• Make sure you have included any personal skills and competencies acquired in the course of your life and career but not necessarily covered by formal certificates and diplomas. Examples: computer skills (name the software you know), linguistic skills (fluent in German and English, basic Italian...), a driving license. How you are going to handle this section depends very much on the job you are applying for. This applies especially to the description of linguistic skills. For example, if you are applying for a job in the UK, the presumption is that you already know excellent English, and the information about your past English exams will be irrelevant.
  • You can also include important projects you had handled yourself and/or been part of. This may give you the opportunity to highlight a set of particular skills. The European Commission gives the following examples: Living and working with people in multi-cultural environments/ living in positions where communication is important/ being in situations where teamwork is essential (sports, cultural involvement, etc.)
  • In the section called references, include names, addresses, contact numbers and e-mails of people who can vouch for you.

Fonts and other considerations

  • You do not have to write the following: Name: Marketa Bilkova. The name itself will suffice. You will save valuable space on the page and create a cleaner, more attractive copy. The same applies to the inclusion of any dates: they can be hidden in the text if you wish, at the end of each line. Think in terms of graphic design: the empty spaces tend to highlight the text arrangement.
  • It is obligatory that a CV be word-processed, not hand written. Spend some time thinking about the font you are going to use. Certain fonts take up more space. Other fonts may appear too artistic. In general, only one font per CV will do. Characters in italics are not suitable for a CV.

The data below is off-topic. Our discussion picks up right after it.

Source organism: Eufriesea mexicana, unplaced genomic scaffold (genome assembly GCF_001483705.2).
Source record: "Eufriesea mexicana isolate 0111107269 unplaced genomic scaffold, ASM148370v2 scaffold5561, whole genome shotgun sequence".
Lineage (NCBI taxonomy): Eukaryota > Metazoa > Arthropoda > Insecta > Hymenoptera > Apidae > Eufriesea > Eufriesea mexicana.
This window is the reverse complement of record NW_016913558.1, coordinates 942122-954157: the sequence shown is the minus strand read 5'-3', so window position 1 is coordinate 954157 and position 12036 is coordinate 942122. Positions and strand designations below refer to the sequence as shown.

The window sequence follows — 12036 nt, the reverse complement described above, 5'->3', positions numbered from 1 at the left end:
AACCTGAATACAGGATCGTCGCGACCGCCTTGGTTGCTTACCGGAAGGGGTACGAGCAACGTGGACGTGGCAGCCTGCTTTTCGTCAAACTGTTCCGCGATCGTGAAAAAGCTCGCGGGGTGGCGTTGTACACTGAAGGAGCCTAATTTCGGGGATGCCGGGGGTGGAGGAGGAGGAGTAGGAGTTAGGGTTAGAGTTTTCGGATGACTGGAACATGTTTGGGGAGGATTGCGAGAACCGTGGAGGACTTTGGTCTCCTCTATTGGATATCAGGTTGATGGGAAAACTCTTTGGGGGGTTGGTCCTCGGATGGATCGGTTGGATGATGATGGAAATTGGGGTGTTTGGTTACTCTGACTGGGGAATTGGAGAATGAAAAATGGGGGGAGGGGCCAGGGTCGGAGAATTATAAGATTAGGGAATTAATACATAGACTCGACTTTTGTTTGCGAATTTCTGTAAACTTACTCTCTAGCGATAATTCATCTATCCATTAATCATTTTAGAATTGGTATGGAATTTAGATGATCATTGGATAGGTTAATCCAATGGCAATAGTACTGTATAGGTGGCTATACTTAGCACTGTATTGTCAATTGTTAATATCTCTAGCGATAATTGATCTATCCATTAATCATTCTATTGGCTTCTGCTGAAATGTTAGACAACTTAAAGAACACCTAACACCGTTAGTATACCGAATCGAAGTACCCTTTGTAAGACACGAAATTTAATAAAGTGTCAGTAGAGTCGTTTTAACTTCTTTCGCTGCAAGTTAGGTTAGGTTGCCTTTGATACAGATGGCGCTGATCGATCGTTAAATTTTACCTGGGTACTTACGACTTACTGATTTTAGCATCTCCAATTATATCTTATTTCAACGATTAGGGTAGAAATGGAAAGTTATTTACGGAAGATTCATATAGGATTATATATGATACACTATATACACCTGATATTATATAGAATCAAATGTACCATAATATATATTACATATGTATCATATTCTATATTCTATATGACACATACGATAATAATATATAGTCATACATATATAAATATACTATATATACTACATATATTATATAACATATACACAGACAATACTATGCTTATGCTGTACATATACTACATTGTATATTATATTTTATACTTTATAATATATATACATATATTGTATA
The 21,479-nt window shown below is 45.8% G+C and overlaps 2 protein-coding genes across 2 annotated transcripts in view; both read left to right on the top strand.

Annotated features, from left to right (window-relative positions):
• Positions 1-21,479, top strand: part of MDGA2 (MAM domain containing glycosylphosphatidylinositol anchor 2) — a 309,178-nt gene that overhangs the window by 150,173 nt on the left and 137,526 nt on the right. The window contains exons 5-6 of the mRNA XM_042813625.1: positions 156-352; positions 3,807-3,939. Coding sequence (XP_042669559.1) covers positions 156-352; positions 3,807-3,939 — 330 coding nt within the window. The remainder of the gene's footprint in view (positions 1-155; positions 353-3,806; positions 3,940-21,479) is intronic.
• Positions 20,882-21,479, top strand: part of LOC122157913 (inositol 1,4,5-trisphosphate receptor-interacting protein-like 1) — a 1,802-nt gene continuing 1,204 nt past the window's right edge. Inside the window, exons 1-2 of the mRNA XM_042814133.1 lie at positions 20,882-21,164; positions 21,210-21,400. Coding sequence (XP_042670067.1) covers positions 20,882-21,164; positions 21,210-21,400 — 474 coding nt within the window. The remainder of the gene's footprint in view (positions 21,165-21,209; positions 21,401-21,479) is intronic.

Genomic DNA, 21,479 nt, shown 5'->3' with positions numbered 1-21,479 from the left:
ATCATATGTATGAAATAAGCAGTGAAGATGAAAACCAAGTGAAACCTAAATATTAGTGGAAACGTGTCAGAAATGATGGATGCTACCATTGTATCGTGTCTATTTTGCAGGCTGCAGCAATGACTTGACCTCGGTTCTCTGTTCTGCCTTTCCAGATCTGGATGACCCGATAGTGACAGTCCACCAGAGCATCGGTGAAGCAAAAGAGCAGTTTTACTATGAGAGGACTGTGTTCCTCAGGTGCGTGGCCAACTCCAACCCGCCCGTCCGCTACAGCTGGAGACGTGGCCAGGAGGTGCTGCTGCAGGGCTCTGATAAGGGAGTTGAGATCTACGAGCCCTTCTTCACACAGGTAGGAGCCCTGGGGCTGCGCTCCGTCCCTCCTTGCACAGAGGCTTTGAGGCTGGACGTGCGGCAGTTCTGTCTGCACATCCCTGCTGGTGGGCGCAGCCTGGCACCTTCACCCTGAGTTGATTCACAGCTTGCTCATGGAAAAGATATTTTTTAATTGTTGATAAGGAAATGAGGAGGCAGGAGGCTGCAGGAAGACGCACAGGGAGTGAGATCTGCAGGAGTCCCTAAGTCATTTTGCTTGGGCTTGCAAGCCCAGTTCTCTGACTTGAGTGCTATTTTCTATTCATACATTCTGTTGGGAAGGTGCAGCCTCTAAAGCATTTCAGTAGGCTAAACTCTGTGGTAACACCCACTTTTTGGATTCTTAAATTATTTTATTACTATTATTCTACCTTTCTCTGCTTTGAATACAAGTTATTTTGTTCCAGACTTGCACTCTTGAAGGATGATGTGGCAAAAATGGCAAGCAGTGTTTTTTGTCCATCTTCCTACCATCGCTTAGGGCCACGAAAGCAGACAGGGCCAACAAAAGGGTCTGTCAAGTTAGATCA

• Certain words can be given in bold letters, but be careful you do not overdo this feature. Similarly, be careful not to use too many capital letters. Capital letters are considered to be a bit "aggressive". Ditto for the feature of underlying certain information.
  • It goes without saying that spelling should be perfect. Think carefully where to capitalize and how to write figures and dates, too.
  • Save your CV and update it often. Whenever you want to apply for a job, you will just need to customize your copy by adding or subtracting certain facts and then write your cover letter.

There are certain faux pas concerning the writing and presentation of a CV:

  • The CV is longer than two sides of the A4-paper format
  • An accompanying "cover letter" is omitted
  • The CV is folded
  • The CV contains negative comments about other companies or certain individuals
  • Lying on a CV is considered fraud.


The European format

In 2005, The Council of Europe launched an initiative to present an updated format for "Europass CV". If you want to access this information, go into Google, type in "European CV format" and you might get the following web sites, among others. If you are online, click on the hyperlinks below:

Through Google, you can also access countless CV samples. Here is a British university web site dealing with CV writing:

References and resources:

  1. Wikipedia:
  2. The European Commission's web sites listed above
  3. Kent University Career Centre listed above
  4. Concordia University Career Centre:


Researched and compiled by Anna Regina Helal, in Ceske Budejovice, November 12, 2006. Please send any suggestions concerning this document to